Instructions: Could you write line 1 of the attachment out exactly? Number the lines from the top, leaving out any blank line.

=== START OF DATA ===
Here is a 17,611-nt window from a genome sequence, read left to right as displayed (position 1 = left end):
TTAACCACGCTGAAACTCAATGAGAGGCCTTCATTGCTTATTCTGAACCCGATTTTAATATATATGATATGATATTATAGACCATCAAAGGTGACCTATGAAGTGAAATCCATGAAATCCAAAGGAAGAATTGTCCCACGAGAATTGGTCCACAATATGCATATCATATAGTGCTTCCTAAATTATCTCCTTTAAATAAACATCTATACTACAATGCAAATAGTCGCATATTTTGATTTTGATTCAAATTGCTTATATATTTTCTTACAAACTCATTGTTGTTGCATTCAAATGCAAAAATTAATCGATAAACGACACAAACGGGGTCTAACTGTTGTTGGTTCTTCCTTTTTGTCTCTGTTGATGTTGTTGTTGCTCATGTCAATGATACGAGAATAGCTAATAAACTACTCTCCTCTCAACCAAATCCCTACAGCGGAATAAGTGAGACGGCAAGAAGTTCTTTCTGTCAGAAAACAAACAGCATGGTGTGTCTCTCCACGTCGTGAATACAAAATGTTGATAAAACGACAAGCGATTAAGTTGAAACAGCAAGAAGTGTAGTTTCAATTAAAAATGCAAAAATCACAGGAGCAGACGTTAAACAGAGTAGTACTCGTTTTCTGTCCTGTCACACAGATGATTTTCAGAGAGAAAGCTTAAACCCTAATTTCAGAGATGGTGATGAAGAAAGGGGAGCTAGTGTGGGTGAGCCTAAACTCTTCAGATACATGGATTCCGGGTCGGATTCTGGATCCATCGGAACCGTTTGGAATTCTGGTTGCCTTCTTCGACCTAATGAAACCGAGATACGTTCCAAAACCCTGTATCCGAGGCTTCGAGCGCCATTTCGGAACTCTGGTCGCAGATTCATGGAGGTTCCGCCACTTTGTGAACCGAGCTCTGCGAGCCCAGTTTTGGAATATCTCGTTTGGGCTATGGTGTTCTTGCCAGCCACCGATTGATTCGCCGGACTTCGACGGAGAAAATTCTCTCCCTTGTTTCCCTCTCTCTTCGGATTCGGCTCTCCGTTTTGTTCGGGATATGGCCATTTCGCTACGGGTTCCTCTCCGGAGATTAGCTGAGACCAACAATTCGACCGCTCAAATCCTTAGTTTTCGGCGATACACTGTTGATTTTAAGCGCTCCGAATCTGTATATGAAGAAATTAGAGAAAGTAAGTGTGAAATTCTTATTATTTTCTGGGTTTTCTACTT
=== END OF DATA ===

Here is a 17,611-nt window from a genome sequence, read left to right as displayed (position 1 = left end):